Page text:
The Cleverness of Crows.

True to my posted word (see https://mucktwineandthinker.wordpress.com/2016/11/15/walks-and-memories/ ) we have started putting food out for the birds again. I am never sure whether the right thing to do is to actually feed them all year round, but, as something of a traditionalist I tend to think feed them when their natural food is harder to find (yes, yes, yes, I realise the ramifications of artificially raising population umbers and so on – or, I convince myself that I do).

So we have a rather elegant wrought iron construction, with a twelve inch (30 cm.) diameter mesh tray to place food on and various hooks to suspend “peanut/blue tit feeders from. Duly cleaned and looking resplendent it is starting to attract birds. Starlings. Blackbirds? We have a whole gang, usually accompanied by a number of redwings and a couple of fieldfares. A solitary – but massive – song thrush, blue and great tits, wood pigeons (scourge of allotmenteers) and collared doves. Magpies patrol, never far from a nest exposed high in a neighbour’s silver birch – and delightfully a couple of days ago  – a green woodpecker. Not on the table or the lawn, but in the small leaved lime at the end of the garden.

When we first moved to the house we’d keep a “twitcher’s” list of visiting birds (fascinated by the antics, I remember of a reed bunting pair). Now we are more than happy just to observe what comes to take the assorted bacon, nuts, apple, bread, and attack the fat balls.

But this time the fat balls ( a couple of Imperial inches* in diameter) disappear amazingly quickly. While we are not watching. It makes me wonder whether I actually did put any on the table … but yes I definitely did.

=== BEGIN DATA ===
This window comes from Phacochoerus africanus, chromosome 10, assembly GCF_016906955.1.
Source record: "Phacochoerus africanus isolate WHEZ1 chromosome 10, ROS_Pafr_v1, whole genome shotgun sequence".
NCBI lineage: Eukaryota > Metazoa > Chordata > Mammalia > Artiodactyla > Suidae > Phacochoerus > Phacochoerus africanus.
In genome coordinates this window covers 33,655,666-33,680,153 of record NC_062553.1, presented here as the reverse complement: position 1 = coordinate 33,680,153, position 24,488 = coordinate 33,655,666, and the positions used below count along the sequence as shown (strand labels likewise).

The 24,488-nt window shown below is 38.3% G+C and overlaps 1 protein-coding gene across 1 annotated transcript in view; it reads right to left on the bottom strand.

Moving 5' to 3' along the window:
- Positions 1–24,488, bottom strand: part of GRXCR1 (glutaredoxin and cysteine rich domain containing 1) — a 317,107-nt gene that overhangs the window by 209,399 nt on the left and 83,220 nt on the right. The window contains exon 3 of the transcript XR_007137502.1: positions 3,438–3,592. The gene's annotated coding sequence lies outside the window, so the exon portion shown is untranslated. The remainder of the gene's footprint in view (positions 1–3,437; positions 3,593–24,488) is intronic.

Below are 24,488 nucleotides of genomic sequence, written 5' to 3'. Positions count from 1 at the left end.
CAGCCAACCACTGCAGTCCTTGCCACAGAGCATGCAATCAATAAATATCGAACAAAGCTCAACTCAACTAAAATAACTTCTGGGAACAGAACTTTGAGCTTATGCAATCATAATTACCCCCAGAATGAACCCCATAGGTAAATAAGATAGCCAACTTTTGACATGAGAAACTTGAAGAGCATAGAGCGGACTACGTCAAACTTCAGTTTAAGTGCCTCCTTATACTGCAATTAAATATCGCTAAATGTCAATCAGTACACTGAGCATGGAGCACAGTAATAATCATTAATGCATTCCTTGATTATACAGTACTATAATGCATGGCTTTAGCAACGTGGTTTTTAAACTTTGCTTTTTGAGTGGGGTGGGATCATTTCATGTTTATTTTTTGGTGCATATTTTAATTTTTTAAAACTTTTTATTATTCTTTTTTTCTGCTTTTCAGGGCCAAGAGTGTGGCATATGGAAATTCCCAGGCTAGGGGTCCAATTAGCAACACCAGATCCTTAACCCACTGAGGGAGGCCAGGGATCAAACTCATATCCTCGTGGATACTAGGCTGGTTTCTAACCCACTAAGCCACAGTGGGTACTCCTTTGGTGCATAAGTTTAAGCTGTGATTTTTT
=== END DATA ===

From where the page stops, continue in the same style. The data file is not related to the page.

Then, considering the options I wonder whether rats have been able (surely they are agile enough?) to drag them down and secrete them away (memories of Templeton in Charlotte’s Web and an addled egg). Or a grey squirrel, though they are around about we haven’t seen one in the garden recently. Raking yet more fallen leaves from the lawn I find the remains of a fat ball. By the garden shed, beneath the Korean pine. Rats? I don’t want to have to say this aloud in the presence of the Plantation Owner’s Wife – but …

“I know what took that stuff off the bird table,” she tells me the next night. I may look a trifle worried at this point (rather than what I like to think is a raffish deadpan poker face). Should I have mentioned my suspicion of the rodent population?

“it’s crows!” she says, eager to explain. It transpires she watched a crow, on the adjacent eight foot wall with one of the fat balls. A full sized one! The bird stayed there for a while, before tipping the ball into next door’s garden and flew away.

I had never considered that a bird might have taken them. Too heavy surely? Unwieldy; definitely.

But I had reckoned without the intelligence and dogged persistence of this bird family (mynahs: those noted mimics, jays, jackdaws, hoodies and our own carrion crows).

Undefeated I put another couple of fat balls onto the table this morning. And, never thinking that the bandits would strike again I watch for a while from the bedroom window. Better view from up there – and a vista of all the adjoining gardens which the birds also use – of course. A lone chaffinch, queues of starlings, outriders, scouts and sentries all around while others feed. Shuffling in the holly tree, branches waving: woodpigeons. Then as I watch a pair of crows glide in. One settles on a nearby chimney, the other is straight onto the wall. I am curious: how do they manage? Will they repeat the trick again; indeed, is this the same crow?